“I had never played rugby before and did not have it in my mind when I got to the academy. Then I walked on and I felt this was the kind of culture I had always wanted,” Livermore explained.

For Nagle, the Bend, Oregon native was a high school football player. Upon acceptance into the Air Force Academy, he realized college football was not in his future. Thanks to strong outreach from the rugby community in Colorado Springs, Nagle came to his first practice.

“The Air Force rugby team does a good job of recruiting first year students to come out to practice. I joined the team and have been actively involved ever since,” said Nagle.

Air Force Rugby

The Academic Grind

Some college and university students complain about a lack of time and inflexible teachers. They shouldn’t. Service Academy students split their time between academics, military drills, and sport requirements. While at traditional colleges, classes are often skipped or students show up late, that is not the case at a service academy. Accountability and punctuality are paramount.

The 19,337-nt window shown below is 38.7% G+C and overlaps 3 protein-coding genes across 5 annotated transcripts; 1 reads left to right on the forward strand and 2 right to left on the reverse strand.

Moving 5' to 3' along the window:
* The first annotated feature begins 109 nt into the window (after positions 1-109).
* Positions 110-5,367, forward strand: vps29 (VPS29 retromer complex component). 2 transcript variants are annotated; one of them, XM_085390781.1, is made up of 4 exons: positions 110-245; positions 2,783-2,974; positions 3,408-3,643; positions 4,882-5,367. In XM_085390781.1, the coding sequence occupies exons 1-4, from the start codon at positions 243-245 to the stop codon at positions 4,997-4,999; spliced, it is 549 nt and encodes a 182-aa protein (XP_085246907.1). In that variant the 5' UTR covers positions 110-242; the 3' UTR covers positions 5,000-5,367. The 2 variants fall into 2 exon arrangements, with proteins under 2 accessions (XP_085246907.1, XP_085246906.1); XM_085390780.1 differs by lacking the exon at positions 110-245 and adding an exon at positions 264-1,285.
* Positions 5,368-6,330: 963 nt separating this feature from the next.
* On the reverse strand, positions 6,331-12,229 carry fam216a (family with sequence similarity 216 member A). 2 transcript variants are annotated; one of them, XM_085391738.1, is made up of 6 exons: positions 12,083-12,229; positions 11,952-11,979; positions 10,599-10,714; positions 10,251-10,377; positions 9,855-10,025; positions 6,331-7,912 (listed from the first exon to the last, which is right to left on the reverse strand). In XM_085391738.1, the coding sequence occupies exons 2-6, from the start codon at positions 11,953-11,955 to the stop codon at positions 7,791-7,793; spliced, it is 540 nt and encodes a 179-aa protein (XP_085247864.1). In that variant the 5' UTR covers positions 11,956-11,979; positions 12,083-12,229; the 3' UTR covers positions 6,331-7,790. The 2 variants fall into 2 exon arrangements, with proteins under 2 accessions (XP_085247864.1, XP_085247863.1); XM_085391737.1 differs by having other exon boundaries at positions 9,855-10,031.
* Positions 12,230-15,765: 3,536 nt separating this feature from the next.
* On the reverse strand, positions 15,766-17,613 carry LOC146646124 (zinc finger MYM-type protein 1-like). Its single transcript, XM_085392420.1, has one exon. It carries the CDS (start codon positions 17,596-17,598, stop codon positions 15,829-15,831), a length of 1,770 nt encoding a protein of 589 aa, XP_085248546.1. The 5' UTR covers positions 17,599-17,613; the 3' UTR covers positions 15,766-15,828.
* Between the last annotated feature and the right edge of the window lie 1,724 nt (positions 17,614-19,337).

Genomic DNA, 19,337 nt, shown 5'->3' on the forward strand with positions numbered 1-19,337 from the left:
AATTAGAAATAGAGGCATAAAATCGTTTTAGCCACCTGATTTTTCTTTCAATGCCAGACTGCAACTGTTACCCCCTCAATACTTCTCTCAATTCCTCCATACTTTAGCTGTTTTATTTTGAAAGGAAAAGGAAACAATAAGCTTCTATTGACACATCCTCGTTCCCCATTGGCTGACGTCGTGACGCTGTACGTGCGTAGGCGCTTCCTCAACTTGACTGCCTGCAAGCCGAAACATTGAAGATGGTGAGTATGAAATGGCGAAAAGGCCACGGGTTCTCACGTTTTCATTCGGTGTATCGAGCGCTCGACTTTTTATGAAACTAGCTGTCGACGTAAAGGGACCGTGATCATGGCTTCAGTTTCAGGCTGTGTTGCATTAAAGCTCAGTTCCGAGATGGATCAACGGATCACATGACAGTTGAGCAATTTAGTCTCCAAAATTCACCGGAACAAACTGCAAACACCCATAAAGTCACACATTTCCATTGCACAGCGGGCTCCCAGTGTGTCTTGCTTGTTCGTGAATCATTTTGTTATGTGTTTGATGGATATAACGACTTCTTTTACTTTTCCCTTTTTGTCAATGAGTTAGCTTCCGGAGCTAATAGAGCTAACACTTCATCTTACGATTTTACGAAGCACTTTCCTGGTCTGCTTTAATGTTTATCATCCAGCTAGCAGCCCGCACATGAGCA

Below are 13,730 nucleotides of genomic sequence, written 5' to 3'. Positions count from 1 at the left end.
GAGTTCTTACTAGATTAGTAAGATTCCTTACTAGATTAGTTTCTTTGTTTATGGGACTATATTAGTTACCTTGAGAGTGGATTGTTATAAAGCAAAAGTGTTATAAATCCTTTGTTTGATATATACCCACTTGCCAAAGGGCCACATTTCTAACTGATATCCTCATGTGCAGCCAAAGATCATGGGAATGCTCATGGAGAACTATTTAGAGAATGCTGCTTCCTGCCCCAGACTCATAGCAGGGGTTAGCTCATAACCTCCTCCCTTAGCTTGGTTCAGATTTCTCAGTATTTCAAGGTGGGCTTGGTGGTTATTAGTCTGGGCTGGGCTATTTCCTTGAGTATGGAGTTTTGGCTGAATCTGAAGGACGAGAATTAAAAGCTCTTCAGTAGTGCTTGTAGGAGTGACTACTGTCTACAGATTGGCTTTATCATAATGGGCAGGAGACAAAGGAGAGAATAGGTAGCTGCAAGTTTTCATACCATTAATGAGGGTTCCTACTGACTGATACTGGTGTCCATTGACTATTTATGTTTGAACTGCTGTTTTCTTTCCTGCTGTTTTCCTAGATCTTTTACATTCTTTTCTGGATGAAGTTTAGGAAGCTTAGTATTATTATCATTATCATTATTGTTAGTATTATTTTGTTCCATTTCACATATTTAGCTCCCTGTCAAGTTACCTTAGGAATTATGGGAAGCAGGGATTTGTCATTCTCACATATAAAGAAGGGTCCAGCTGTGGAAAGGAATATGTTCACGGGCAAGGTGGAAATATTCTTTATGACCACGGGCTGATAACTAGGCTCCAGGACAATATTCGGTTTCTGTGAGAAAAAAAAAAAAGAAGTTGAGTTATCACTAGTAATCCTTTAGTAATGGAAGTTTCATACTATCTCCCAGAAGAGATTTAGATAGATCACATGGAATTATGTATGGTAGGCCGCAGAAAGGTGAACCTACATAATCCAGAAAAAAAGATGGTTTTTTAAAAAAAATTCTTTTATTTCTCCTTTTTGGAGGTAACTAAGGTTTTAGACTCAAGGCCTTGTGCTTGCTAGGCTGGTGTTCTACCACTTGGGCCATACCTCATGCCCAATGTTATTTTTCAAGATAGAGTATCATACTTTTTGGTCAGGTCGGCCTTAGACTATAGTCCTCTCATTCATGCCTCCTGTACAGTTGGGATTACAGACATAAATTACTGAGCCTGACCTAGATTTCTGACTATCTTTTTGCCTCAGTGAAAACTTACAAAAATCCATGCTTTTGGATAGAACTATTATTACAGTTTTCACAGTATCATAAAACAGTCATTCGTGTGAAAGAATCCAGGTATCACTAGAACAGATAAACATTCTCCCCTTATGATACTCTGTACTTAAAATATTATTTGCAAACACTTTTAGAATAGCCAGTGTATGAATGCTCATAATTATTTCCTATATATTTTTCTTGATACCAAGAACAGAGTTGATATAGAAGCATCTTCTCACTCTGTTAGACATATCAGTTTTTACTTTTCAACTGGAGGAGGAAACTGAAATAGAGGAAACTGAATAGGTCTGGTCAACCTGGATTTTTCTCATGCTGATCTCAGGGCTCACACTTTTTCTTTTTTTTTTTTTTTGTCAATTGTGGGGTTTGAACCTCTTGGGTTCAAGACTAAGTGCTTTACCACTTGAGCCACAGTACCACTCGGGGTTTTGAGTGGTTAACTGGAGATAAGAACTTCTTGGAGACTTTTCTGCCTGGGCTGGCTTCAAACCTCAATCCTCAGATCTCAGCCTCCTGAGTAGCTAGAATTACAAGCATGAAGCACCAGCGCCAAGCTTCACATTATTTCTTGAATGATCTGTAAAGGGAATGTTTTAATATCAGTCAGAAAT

“The punishment for missing class is usually five walking hours,” Abercrombie an engineering major indicated. “Walking hours are where you get in uniform and walk back and forth with your rifle until the amount of time you were given is up.”

Academic requirements can be stricter at Service Academies. For Nagle, a Logistics Management major with a Spanish minor, he did not start taking his major classes until his junior year. At the Air Force Academy, everybody graduates with a Bachelor in Science and is required to take a number of core classes.

All three of these individuals and the rest of their cohorts are being trained to be future commissioned officers in their respective branches. In addition to their traditional academic classes, all are required to take leadership and military tactics classes.

“It is the start of a build up process when you enter in as a plebe, it is sort of introductory to the Navy and then it starts to become more specific and more oriented,” Livermore added. 

Physical Fitness

With the physical demands of the military, each of these individuals is required to take some type of physical education classes. At Navy and Army, they have a number of different options, from Boxing to kayaking and racquetball to golf.